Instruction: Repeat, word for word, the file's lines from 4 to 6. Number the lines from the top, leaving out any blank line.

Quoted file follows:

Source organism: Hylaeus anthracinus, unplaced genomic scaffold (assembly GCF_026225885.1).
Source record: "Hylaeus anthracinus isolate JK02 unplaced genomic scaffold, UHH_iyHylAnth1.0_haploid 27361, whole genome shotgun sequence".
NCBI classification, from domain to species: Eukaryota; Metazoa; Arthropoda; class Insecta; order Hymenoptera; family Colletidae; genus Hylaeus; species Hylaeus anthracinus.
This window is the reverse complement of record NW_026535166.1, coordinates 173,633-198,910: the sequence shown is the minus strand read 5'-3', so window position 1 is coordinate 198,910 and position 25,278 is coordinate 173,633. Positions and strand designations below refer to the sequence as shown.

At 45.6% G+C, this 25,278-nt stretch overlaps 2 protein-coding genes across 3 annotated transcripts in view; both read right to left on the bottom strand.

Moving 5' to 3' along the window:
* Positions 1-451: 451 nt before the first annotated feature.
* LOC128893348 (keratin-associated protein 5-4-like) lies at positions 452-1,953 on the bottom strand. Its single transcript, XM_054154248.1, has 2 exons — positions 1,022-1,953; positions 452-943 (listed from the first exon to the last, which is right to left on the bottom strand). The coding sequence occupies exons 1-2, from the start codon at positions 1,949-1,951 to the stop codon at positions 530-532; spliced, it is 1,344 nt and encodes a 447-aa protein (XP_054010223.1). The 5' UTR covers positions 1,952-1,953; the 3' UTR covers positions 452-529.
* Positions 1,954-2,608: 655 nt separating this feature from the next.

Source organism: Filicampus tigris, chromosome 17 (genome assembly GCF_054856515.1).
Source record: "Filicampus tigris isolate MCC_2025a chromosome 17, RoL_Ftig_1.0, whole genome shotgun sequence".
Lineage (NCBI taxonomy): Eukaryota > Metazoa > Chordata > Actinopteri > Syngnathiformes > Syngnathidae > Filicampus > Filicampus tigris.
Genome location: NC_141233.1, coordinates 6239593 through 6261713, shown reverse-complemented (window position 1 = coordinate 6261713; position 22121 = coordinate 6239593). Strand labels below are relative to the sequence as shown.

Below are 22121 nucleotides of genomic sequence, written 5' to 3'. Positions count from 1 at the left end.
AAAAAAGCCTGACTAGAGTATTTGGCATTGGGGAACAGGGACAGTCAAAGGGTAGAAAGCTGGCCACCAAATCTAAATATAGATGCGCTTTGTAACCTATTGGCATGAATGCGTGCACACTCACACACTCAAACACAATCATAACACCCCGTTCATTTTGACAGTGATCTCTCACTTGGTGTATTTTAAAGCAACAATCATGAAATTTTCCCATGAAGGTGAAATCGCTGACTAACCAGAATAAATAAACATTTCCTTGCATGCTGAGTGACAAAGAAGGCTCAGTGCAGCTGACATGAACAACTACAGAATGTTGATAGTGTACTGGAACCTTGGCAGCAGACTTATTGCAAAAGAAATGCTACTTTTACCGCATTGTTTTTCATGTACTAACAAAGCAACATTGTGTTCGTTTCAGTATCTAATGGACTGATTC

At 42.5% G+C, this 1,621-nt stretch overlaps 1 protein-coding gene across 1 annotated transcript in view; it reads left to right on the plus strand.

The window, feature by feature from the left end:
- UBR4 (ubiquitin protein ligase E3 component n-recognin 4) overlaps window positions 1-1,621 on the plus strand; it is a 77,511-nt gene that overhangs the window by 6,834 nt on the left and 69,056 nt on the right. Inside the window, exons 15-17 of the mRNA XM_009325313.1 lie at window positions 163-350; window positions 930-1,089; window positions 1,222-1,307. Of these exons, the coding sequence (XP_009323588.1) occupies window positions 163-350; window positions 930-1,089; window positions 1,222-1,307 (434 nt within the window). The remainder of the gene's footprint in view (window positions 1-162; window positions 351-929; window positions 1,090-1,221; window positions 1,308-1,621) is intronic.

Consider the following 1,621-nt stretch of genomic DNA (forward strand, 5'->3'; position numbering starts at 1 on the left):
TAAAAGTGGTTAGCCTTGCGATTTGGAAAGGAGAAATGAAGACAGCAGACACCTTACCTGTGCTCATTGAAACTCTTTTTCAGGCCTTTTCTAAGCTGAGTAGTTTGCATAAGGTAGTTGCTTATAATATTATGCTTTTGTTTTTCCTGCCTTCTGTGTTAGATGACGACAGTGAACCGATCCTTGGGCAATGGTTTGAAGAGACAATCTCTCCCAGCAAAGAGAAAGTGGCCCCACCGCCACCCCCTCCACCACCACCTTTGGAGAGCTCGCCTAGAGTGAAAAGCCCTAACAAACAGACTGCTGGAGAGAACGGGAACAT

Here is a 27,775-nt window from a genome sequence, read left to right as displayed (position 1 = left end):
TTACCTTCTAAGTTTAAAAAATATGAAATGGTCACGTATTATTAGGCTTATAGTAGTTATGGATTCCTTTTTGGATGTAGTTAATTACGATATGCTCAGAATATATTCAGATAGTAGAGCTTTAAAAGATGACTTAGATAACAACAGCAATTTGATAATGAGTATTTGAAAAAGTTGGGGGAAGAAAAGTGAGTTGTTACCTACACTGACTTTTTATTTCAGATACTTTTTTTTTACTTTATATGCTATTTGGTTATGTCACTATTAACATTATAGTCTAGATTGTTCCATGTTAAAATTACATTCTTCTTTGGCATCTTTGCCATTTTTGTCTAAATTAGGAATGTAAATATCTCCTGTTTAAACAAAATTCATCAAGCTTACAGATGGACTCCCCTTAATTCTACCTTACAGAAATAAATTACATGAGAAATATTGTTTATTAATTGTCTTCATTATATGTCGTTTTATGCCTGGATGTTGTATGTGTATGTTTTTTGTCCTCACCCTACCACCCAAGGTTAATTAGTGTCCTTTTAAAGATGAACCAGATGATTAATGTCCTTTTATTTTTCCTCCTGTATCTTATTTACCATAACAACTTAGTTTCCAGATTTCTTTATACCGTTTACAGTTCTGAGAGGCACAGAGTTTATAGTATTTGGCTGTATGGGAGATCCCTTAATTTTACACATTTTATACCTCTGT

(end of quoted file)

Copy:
This window is the reverse complement of record NW_026535166.1, coordinates 173,633-198,910: the sequence shown is the minus strand read 5'-3', so window position 1 is coordinate 198,910 and position 25,278 is coordinate 173,633. Positions and strand designations below refer to the sequence as shown.

At 45.6% G+C, this 25,278-nt stretch overlaps 2 protein-coding genes across 3 annotated transcripts in view; both read right to left on the bottom strand.

Moving 5' to 3' along the window: